This poster describes the challenges in predicting cardiac toxicity using computational approaches and the expansion of training sets to be used for enhanced model development.

3) J. Hsieh1, S. Miller2, A. Sedykh3, K. P. Cross2, J. Erickson4, S. Nolte4, C. Schmitt4, G. Myatt2, and S. S. Auerbach4. “A Chemical Landscape Based on In Silico Data Availability Profile across Diverse In Vitro/In Vivo Assays to Support Read-Across Evaluations”           

1NIEHS/NTP, Research Triangle Park, NC; 2Instem, Columbus, OH; 3Sciome LLC, Durham, NC; and 4NIEHS/NTP, Durham, NC.

This work describes the use the applicability domain of in silico models to determine data-poor regions of chemical space for which read-across may be applied.

Exhibitor-hosted sessions

  1. 1) Target Safety Assessment (TSA) – Accelerating and Optimizing Your Journey to Regulatory Submission: Presented by Instem
  2. Wednesday 30th March, 12.00pm – 1.00pm (PST), Room 22

This presentation will provide insight on how our pioneering, technology-enabled service is transforming the TSA process, driving quality, pace, and insight in R&D.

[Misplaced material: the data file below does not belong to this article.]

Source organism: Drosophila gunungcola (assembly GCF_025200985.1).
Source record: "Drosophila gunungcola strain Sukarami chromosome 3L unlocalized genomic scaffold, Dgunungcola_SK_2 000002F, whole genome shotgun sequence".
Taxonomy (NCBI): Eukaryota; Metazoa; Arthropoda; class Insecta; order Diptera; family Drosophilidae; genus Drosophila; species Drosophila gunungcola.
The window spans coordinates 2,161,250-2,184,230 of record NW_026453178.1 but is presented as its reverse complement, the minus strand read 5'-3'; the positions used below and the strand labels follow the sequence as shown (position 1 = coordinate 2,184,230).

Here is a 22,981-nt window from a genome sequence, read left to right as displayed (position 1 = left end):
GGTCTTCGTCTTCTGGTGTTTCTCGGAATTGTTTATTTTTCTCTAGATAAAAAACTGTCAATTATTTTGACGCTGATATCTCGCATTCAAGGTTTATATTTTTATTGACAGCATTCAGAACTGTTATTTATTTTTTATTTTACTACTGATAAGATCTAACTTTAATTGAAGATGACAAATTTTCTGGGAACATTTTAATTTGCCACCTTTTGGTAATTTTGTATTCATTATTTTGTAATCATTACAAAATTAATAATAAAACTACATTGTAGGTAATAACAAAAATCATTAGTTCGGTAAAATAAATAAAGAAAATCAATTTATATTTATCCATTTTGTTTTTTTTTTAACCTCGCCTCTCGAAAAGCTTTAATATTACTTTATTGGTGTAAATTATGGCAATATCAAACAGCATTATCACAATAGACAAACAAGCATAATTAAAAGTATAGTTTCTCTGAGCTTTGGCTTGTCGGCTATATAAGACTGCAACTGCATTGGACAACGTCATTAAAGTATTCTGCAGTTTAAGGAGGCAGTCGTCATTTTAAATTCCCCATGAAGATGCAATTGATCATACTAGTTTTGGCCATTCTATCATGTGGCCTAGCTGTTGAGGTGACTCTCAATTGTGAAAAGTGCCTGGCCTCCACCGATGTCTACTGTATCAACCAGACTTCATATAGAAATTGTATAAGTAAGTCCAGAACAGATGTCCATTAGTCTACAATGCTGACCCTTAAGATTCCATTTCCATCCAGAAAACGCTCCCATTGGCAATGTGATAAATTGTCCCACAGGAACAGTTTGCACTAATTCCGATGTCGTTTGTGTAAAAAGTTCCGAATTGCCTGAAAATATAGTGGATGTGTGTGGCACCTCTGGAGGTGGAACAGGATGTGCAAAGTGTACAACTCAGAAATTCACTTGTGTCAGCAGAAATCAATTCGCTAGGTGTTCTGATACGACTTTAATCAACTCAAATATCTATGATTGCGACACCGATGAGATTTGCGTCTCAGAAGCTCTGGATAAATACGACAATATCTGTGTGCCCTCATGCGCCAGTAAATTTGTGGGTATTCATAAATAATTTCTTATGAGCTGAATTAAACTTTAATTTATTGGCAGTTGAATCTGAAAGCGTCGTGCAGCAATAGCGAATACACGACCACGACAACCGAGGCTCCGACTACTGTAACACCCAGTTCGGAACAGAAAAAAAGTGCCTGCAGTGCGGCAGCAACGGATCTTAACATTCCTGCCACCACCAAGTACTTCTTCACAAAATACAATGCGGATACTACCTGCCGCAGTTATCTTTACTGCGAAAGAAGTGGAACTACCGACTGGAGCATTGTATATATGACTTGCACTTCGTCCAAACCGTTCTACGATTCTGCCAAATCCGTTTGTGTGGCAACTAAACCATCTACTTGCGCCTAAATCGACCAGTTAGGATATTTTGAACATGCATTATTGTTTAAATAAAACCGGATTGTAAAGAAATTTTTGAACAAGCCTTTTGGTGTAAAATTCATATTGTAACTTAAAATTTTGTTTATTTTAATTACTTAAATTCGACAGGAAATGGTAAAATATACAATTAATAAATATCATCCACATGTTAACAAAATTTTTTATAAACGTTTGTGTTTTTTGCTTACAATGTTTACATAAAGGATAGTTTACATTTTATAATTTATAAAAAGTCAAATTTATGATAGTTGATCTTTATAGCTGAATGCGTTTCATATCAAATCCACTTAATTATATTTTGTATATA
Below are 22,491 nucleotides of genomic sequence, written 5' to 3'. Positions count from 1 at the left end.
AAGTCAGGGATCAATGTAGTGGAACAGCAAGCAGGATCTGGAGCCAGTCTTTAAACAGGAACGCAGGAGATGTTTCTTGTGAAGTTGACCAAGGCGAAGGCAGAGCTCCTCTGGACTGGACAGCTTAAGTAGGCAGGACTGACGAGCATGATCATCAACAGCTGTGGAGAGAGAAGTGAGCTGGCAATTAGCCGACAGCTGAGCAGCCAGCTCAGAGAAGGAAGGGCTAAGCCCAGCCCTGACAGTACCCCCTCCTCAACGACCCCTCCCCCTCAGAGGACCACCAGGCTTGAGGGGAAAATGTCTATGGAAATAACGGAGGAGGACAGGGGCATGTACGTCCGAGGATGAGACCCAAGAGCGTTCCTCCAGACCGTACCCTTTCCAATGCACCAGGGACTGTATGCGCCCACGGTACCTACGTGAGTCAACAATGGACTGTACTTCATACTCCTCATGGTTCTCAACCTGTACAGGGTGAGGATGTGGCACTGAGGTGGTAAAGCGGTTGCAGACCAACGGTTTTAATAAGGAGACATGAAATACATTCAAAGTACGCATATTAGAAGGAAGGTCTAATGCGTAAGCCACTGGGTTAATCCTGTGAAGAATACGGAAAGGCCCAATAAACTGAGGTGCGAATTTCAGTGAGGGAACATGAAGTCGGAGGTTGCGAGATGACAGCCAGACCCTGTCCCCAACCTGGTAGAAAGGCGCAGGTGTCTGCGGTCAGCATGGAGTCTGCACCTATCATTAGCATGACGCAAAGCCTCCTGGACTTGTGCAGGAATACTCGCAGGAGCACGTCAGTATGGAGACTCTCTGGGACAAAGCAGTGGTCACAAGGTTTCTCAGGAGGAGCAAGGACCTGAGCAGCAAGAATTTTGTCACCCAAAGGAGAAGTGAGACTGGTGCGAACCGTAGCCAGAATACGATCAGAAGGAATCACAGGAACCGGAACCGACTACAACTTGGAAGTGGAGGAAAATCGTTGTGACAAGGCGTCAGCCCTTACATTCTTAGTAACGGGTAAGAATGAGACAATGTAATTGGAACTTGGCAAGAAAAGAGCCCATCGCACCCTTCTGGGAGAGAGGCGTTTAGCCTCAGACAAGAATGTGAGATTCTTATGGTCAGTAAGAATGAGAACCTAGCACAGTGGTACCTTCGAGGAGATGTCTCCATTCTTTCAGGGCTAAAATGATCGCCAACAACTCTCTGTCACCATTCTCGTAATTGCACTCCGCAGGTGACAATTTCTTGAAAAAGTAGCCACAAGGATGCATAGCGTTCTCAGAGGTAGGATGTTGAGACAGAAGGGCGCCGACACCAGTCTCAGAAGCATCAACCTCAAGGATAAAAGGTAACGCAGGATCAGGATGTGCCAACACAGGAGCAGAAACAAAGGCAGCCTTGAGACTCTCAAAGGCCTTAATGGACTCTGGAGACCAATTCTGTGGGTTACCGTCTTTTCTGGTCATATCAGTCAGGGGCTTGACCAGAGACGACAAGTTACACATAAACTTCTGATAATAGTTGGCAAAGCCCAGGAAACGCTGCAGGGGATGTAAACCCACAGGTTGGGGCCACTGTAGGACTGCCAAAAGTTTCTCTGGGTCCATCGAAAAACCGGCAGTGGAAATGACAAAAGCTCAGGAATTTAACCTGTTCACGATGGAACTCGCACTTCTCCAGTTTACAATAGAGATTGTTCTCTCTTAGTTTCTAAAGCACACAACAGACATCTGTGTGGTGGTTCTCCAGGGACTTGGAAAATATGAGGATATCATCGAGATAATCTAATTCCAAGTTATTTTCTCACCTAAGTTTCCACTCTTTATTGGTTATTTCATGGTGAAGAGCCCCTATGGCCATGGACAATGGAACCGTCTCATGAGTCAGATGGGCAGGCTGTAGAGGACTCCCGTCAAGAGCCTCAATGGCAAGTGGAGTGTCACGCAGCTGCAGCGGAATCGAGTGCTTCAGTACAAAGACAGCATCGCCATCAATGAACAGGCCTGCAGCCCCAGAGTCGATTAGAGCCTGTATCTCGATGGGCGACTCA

2) Using Leadscope Computational Software to assess N-nitrosamine potency classes: Presented by Instem

Tuesday 29th March, 3.00pm – 4.00pm (PST), Room 23C

This session will outline how new in silico models and first-to-market software capabilities from Instem are supporting regulatory submissions, classification and labelling, and various new R&D activities. We will also include a review of recent updates to support the assessment of N-nitrosamine potency classes based on an extensive industry collaboration.

We look forward to seeing you at SOT 2022. If you have any questions, please feel free to reach out to me (Candice Johnson;



New book on mutagenic impurities

We were delighted to contribute to a new book on Mutagenic Impurities, edited by Andrew Teasdale – “Mutagenic Impurities: Strategies for Identification and Control”.1